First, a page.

How long have you been in the industry? 40 years—three years with the New Jersey Department of Environmental Protection, 34 years with PSE&G and three years with DRBA.
How did you get involved? What was your first job? As a Civil Engineering student in the 1970s at the University of Delaware, my freshman engineering project was on solid waste landfills/design. Up until that point I referred to these facilities as dumps where we took our trash every Saturday—directly to the working face of the landfill. I developed a better appreciation of engineered design facilities versus open dumps. Shortly after, I transferred to Merrimack College and changed my major to Environmental Sciences, and RCRA was authorized and solid/hazardous waste had a whole new meaning.
My first environmental job after college was as an Environmental Specialist at the New Jersey Department of Environmental Protection – Bureau of Hazardous Waste Enforcement. As a RCRA state inspector I was one of six statewide to enforce implementation of the RCRA solid and hazardous waste regulations for USEPA and NJDEP.
Who/What was your biggest influence? After several years of being the Environmental Policy Manager – Waste for PSE&G, I had an opportunity to manage the Corporate Materials Resource Recovery Group, which was part of a new Materials Management Process that ultimately morphed into Supply Chain Management. That job afforded me, for the first time, a chance to work within a process where the solid and hazardous waste generated within the company could be linked and tied to upstream design criteria and purchasing practices. The alignment enabled my group to influence what was being purchased, product substitutions and investment recovery opportunities with non-performing assets versus scrapping or landfilling. Ultimately, the process enabled the company to reduce waste and achieve a recycling rate of greater than 90 percent for more than 10 years. The sustained performance lead to awards with the USEPA Wastewise Program and achieving Hall of Fame status for the company.
What has been your most unique/interesting experience over the years? One of my most interesting experiences occurred in 1990 when I was part of a Corporate Team that was responsible for developing and achieving the first Corporate Environmental Goals for PSE&G. I was the waste sponsor with the responsibility to develop hazardous waste reduction and solid waste recycling goals for the corporation. These goals were the precursor to company environmental scorecards set years later. The interesting part of this experience was that the company had no waste accounting system or awareness of just how much waste was generated. Bottom line was, we needed to know where we were to figure out how to develop a realistic goal and achieve it. Working with employees and our trade group, EPRI, a waste accounting system was developed to measure and track waste. We also realized that waste management was not our core business, so a supplier relationship program was developed having waste management suppliers work collaboratively with us to track, measure and achieve our corporate goals.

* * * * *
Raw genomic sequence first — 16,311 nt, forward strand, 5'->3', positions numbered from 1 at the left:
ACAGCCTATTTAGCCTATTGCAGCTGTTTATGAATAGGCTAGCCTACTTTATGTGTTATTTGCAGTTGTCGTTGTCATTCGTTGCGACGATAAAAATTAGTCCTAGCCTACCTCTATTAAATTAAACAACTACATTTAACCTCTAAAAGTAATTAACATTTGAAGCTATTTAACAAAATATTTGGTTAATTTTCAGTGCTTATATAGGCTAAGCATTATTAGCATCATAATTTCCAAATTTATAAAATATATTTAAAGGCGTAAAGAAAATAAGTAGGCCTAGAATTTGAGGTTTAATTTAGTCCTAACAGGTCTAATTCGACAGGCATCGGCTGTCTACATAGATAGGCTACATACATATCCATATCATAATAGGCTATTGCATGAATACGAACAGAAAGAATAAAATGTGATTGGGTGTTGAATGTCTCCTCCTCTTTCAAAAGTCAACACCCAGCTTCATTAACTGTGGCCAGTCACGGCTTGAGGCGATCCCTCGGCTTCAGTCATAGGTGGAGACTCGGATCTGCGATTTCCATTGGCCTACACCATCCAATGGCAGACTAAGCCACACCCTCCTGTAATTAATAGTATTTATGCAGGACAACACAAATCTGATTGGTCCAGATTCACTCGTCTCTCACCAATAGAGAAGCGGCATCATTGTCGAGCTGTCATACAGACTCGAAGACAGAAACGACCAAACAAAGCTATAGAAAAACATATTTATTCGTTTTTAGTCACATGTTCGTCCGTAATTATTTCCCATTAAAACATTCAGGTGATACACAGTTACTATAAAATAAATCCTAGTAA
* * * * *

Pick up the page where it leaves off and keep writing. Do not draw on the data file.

What do you see as the biggest challenges to the industry today? I think one of the biggest challenges today is public education and that waste management is not a downstream or curbside issue but needs to be tied to product manufacturing and consumers’ buying behaviors. There is a need for more advancement in producer responsibility and ties to waste disposal/recycling cost with product cost.
What do you like most about being in the industry/your job? The most rewarding thing about the environmental industry and my job is that you leave work each day with a feeling that in some small way you are improving the environment and hopefully leaving it better than the way you found it. The other enjoyment about the solid waste and recycling industry is the constant interface with people whether they be employees, regulators or members of the public. I enjoy problem solving and helping people understand the value and importance of environmental protection, resource management and not viewing waste as having no value, but something that is a misplaced resource.
Hobbies: Spending time on the beach and with my grandchildren.
Last vacation: Charleston, SC
Words to live by: Don’t worry about the homerun…you win ball games with singles. | WA